We consider an ensemble of N interacting particles modeled by a system of N stochastic differential equations (SDEs). The coefficients of the SDEs are taken to be such that as N approaches infinity, the system undergoes Kac’s propagation of chaos, and is well-approximated by the solution to a McKean-Vlasov Equation. Rare but possible deviations of the behavior of the particles from this limit may reflect a catastrophe, and computing the probability of such rare events is of high interest in many applications. In this talk, we design an importance sampling scheme which allows us to numerically compute statistics related to these rare events with high accuracy and efficiency for any N. Standard Monte Carlo methods behave exponentially poorly as N increases for such problems. Our scheme is based on subsolutions of a Hamilton-Jacobi-Bellman (HJB) Equation on Wasserstein Space which arises in the theory of mean-field control. This HJB Equation is seen to be connected to the large deviations rate function for the empirical measure on the ensemble of particles. We identify conditions under which our scheme is provably asymptotically optimal in N in the sense of log-efficiency. We also provide evidence, both analytical and numerical, that with sufficient regularity of the solution to the HJB Equation, our scheme can have vanishingly small relative error as N increases.
Jake Madrid : Stochastic Extinction events in Large Populations Prior to Entering the Metastable State- Probability ( 71 Views )
We will explore the role of demographic stochasticity in triggering extinction events in models of large finite populations. While prior works have focused on large fluctuations from quasi-stationary distributions, we instead consider extinction events occurring before entering a metastable state. Since such extinction events require only slight deviations from the mean-field trajectories, we can derive the approximating extinction probability PDE with a modified Robin-type boundary condition. We then investigate the utility of this approximation by comparing to the Lotka-Volterra model as well as the Lotka-Volterra model with logistic growth.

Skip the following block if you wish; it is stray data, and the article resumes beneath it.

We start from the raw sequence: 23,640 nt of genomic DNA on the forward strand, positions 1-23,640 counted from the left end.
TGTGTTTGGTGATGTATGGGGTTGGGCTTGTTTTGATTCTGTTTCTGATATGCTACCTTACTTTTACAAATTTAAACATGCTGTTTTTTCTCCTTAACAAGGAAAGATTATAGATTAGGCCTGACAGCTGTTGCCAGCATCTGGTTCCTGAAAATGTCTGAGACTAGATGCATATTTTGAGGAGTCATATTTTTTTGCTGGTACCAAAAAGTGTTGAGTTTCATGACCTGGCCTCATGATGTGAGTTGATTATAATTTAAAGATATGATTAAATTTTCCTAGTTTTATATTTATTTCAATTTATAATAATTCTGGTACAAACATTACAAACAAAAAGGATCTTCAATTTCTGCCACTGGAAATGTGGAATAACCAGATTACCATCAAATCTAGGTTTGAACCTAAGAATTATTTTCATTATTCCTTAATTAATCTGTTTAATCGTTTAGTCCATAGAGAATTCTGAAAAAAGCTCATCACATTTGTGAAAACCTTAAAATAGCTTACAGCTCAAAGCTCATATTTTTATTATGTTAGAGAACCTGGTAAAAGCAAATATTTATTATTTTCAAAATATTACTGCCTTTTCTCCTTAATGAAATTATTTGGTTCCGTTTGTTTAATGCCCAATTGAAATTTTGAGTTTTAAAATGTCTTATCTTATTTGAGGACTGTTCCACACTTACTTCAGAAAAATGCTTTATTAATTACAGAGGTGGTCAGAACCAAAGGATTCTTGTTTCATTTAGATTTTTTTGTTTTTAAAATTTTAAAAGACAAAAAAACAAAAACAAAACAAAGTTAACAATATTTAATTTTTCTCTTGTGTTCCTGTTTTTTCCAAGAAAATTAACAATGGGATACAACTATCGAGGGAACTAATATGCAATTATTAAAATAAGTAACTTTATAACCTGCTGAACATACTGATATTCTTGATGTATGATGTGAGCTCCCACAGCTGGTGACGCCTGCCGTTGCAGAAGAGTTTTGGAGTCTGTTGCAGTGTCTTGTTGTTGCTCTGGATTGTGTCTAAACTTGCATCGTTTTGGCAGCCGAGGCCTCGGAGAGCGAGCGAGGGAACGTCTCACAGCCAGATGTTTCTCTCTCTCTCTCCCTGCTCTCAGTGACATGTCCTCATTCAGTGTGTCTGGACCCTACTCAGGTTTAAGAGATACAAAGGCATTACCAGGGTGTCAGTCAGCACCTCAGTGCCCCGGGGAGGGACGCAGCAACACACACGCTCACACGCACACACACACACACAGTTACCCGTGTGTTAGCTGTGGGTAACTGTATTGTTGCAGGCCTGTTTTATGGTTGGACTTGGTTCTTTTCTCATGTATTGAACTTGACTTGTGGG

This talk is an overview of my thesis work, which consists of 3 projects exploring the effect of multiscale structure on a class of interacting particle systems called weakly interacting diffusions. In the absence of multiscale structure, we have a collection of N particles, with the dynamics of each being described by the solution to a stochastic differential equation (SDE) whose coefficients depend on that particle's state and the empirical measure of the full particle configuration. It is well known in this setting that as N approaches infinity, the particle system undergoes the ``propagation of chaos,'' and its corresponding sequence of empirical measures converges to the law of the solution to an associated McKean-Vlasov SDE. Meanwhile, in our multiscale setting, the coefficients of the SDEs may also depend on a process evolving on a timescale of order 1/\epsilon faster than the particles. As \epsilon approaches 0, the effect of the fast process on the particles' dynamics becomes deterministic via stochastic homogenization. We study the interplay between homogenization and the propagation of chaos via establishing large deviations and moderate deviations results for the multiscale particles' empirical measure in the combined limit as N approaches infinity and \epsilon approaches 0. Along the way, we derive rates of homogenization for slow-fast McKean-Vlasov SDEs.